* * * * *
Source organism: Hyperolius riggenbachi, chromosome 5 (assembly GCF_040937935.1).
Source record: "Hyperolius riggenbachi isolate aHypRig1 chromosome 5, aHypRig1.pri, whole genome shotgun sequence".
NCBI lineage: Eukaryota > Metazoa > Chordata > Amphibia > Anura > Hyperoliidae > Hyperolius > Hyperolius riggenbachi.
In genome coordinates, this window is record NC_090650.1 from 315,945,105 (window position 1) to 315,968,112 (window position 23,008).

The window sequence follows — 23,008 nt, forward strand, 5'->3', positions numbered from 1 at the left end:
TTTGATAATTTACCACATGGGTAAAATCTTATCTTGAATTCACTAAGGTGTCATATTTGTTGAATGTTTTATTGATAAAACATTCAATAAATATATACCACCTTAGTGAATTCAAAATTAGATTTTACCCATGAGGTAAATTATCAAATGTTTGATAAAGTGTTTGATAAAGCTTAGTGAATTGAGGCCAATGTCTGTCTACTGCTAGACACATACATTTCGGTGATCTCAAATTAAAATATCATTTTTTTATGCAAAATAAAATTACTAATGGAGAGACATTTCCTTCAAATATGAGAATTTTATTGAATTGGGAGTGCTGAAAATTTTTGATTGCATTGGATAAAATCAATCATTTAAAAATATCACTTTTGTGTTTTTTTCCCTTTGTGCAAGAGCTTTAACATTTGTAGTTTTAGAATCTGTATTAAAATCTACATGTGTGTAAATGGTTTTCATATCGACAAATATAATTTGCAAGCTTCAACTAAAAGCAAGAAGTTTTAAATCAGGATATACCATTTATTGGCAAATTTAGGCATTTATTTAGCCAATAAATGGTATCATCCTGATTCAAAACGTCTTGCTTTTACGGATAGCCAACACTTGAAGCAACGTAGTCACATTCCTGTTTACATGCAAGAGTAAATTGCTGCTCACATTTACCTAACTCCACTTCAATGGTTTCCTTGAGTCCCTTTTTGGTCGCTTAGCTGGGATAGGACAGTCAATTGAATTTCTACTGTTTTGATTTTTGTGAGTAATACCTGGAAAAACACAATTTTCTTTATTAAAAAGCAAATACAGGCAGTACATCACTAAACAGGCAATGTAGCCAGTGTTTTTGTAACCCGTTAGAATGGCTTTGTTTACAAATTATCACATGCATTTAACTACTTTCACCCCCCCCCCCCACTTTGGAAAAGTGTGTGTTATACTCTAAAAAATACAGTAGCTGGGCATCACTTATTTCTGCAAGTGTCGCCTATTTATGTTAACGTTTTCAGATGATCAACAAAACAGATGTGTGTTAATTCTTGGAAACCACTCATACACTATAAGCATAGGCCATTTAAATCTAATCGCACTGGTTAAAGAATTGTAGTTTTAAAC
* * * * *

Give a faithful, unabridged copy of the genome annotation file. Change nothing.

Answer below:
Source organism: Hyperolius riggenbachi, chromosome 5 (assembly GCF_040937935.1).
Source record: "Hyperolius riggenbachi isolate aHypRig1 chromosome 5, aHypRig1.pri, whole genome shotgun sequence".
NCBI lineage: Eukaryota > Metazoa > Chordata > Amphibia > Anura > Hyperoliidae > Hyperolius > Hyperolius riggenbachi.
In genome coordinates, this window is record NC_090650.1 from 315,945,105 (window position 1) to 315,968,112 (window position 23,008).

The window sequence follows — 23,008 nt, forward strand, 5'->3', positions numbered from 1 at the left end:
TTTGATAATTTACCACATGGGTAAAATCTTATCTTGAATTCACTAAGGTGTCATATTTGTTGAATGTTTTATTGATAAAACATTCAATAAATATATACCACCTTAGTGAATTCAAAATTAGATTTTACCCATGAGGTAAATTATCAAATGTTTGATAAAGTGTTTGATAAAGCTTAGTGAATTGAGGCCAATGTCTGTCTACTGCTAGACACATACATTTCGGTGATCTCAAATTAAAATATCATTTTTTTATGCAAAATAAAATTACTAATGGAGAGACATTTCCTTCAAATATGAGAATTTTATTGAATTGGGAGTGCTGAAAATTTTTGATTGCATTGGATAAAATCAATCATTTAAAAATATCACTTTTGTGTTTTTTTCCCTTTGTGCAAGAGCTTTAACATTTGTAGTTTTAGAATCTGTATTAAAATCTACATGTGTGTAAATGGTTTTCATATCGACAAATATAATTTGCAAGCTTCAACTAAAAGCAAGAAGTTTTAAATCAGGATATACCATTTATTGGCAAATTTAGGCATTTATTTAGCCAATAAATGGTATCATCCTGATTCAAAACGTCTTGCTTTTACGGATAGCCAACACTTGAAGCAACGTAGTCACATTCCTGTTTACATGCAAGAGTAAATTGCTGCTCACATTTACCTAACTCCACTTCAATGGTTTCCTTGAGTCCCTTTTTGGTCGCTTAGCTGGGATAGGACAGTCAATTGAATTTCTACTGTTTTGATTTTTGTGAGTAATACCTGGAAAAACACAATTTTCTTTATTAAAAAGCAAATACAGGCAGTACATCACTAAACAGGCAATGTAGCCAGTGTTTTTGTAACCCGTTAGAATGGCTTTGTTTACAAATTATCACATGCATTTAACTACTTTCACCCCCCCCCCCCACTTTGGAAAAGTGTGTGTTATACTCTAAAAAATACAGTAGCTGGGCATCACTTATTTCTGCAAGTGTCGCCTATTTATGTTAACGTTTTCAGATGATCAACAAAACAGATGTGTGTTAATTCTTGGAAACCACTCATACACTATAAGCATAGGCCATTTAAATCTAATCGCACTGGTTAAAGAATTGTAGTTTTAAAC